New fossil remains of Homo naledi from the Lesedi Chamber, South Africa

@article{Hawks2017NewFR,
  title={New fossil remains of Homo naledi from the Lesedi Chamber, South Africa},
  author={John Hawks and Marina Elliott and P. Lennart Schmid and Steven Emilio Churchill and Darryl J. de Ruiter and Eric M. Roberts and Hannah L. Hilbert-Wolf and Heather M Garvin and Scott A. Williams and Lucas K. Delezene and Elen M. Feuerriegel and Patrick S Randolph-Quinney and Tracy L. Kivell and Myra F. Laird and Gaokgatlhe M. Tawane and Jeremy M. DeSilva and Shara E. Bailey and Juliet K. Brophy and Marc R. Meyer and Matthew M. Skinner and Matthew W. Tocheri and Caroline Vansickle and Christopher S. Walker and Timothy L. Campbell and Brian F. Kuhn and Ashley Kruger and Steven A. Tucker and Alia N. Gurtov and Nompumelelo Beryl Hlophe and Rick Hunter and Hannah Morris and Becca Peixotto and Maropeng Ramalepa and Dirk van Rooyen and Mathabela Tsikoane and Pedro Boshoff and Paul Hgm Dirks and Lee R. Berger},
  journal={eLife},
  year={2017},
  volume={6}
}
Key ResultThe Rising Star cave system has produced abundant fossil hominin remains within the Dinaledi Chamber, representing a minimum of 15 individuals attributed to Homo naledi. Further exploration led to the discovery of hominin material, now comprising 131 hominin specimens, within a second chamber, the Lesedi Chamber. The Lesedi Chamber is far separated from the Dinaledi Chamber within the Rising Star cave system, and represents a second depositional context for hominin remains.

Immature Hominin Craniodental Remains From a New Locality in the Rising Star Cave System, South Africa

Homo naledi is known from the Rising Star cave system, South Africa, where its remains have previously been reported from two localities: the Dinaledi Chamber (U.W. 101) and Lesedi Chamber (U.W.

Upper Limb Fossils of Homo naledi from the Lesedi Chamber, Rising Star System, South Africa

These new findings support the interpretation of overhead reaching and climbing behaviors having continued relevance in the locomotor repertoire of Homo naledi and provide a clearer picture of the upper limb morphology of this species.

Endocast morphology of Homo naledi from the Dinaledi Chamber, South Africa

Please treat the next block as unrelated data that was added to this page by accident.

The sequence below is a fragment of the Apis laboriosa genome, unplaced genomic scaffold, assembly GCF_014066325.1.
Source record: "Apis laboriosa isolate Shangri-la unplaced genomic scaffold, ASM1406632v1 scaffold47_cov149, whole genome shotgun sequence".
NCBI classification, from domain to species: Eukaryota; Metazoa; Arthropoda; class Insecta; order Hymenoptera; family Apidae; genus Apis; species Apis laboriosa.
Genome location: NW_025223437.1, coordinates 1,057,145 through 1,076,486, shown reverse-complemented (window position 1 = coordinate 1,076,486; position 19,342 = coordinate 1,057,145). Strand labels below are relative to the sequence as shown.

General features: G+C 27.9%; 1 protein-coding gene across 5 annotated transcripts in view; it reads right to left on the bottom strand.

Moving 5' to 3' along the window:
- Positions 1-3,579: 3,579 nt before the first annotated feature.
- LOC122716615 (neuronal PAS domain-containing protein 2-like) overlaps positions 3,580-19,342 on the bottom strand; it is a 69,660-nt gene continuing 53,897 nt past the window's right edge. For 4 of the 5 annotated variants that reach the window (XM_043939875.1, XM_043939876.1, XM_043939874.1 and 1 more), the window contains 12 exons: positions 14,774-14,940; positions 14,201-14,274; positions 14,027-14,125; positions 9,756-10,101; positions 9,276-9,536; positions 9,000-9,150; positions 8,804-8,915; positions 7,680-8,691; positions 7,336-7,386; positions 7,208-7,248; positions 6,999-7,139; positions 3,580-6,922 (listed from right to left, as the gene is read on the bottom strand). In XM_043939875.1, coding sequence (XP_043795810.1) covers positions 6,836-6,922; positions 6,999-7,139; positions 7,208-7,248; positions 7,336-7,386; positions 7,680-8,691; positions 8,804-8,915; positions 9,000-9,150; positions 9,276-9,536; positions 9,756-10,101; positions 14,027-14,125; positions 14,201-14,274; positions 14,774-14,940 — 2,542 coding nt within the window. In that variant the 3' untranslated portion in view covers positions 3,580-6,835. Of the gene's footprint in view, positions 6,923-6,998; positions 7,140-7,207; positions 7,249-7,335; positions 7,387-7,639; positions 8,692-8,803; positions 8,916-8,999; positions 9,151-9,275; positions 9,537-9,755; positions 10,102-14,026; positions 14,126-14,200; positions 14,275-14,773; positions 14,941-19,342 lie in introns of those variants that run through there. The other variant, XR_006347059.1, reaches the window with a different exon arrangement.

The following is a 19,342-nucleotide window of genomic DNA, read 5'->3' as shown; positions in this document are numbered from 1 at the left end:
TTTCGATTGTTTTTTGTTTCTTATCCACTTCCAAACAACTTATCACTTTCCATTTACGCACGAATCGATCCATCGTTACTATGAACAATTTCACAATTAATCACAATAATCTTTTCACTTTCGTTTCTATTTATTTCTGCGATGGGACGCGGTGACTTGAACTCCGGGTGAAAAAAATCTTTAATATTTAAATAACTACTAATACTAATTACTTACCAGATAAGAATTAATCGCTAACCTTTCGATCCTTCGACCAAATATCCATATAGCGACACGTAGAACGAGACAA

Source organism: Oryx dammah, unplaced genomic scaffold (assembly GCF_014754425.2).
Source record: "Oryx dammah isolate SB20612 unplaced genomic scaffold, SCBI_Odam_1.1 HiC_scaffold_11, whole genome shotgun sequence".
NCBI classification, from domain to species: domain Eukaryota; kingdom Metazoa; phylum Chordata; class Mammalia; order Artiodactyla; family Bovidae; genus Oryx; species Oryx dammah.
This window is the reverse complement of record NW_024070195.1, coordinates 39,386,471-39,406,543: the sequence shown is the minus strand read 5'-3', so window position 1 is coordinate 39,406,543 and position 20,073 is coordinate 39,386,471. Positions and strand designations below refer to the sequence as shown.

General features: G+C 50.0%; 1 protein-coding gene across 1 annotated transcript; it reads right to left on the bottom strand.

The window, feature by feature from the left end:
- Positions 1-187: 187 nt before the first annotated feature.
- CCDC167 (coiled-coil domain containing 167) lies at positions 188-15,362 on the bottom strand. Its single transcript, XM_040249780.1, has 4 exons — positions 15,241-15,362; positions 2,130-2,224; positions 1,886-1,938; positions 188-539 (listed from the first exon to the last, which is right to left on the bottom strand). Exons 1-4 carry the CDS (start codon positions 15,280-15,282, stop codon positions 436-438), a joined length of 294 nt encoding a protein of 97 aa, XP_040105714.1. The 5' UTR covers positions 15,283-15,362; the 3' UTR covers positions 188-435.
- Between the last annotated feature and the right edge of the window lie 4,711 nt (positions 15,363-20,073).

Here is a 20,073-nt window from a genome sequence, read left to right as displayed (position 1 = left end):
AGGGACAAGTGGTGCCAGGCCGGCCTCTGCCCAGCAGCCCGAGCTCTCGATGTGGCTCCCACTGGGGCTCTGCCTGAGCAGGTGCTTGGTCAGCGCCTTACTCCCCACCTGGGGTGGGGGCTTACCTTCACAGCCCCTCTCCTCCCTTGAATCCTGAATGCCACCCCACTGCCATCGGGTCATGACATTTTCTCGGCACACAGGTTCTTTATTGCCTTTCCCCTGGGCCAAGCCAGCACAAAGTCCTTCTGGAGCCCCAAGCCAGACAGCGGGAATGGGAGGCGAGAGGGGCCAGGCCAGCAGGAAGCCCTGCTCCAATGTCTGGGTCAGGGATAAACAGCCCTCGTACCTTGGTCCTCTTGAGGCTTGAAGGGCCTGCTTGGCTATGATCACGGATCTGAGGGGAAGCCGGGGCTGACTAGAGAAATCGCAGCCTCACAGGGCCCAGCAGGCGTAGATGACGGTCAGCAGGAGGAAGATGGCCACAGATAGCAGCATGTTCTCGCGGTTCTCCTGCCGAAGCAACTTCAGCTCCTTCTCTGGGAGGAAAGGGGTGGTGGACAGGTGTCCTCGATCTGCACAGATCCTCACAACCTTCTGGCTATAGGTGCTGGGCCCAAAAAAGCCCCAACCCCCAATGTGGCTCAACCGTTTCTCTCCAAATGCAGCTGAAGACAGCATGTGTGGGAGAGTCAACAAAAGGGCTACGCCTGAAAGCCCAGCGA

The endocast anatomy of this recently discovered species Homo naledi is described, suggesting that innovations in brain structure were ancestral within the genus Homo.

Homo naledi and Pleistocene hominin evolution in subequatorial Africa

H. naledi casts the fossil and archaeological records into a new light, as it is now evident that a diversity of hominin lineages existed in this region, with some divergent lineages contributing DNA to living humans and at least H. nalingi representing a survivor from the earliest stages of diversification within Homo.

Homo naledi pelvic remains from the Dinaledi Chamber, South Africa.

Morphology of the Homo naledi femora from Lesedi.

The Lesedi femora increase the range of variation of femoral morphology in H. naledi by preserving anatomy previously unidentified or unconfirmed in the species, including an anteroposteriorly expanded midshaft and anteriorly expanded patellar surface.

Palaeodemographics of individuals in Dinaledi Chamber using dental remains

The Dinaledi Chamber sample is notable in comparison to other samples of human, chimpanzee and fossil hominins in that it has a relatively high representation of juvenile remains, as compared to infants and adults.

Remains of a barn owl (Tyto alba) from the Dinaledi Chamber, Rising Star Cave, South Africa

Excavations during November 2013 in the Rising Star Cave, South Africa uncovered over 1550 specimens of a new hominin, Homo naledi. A total of four modern bird bones were collected from the surface
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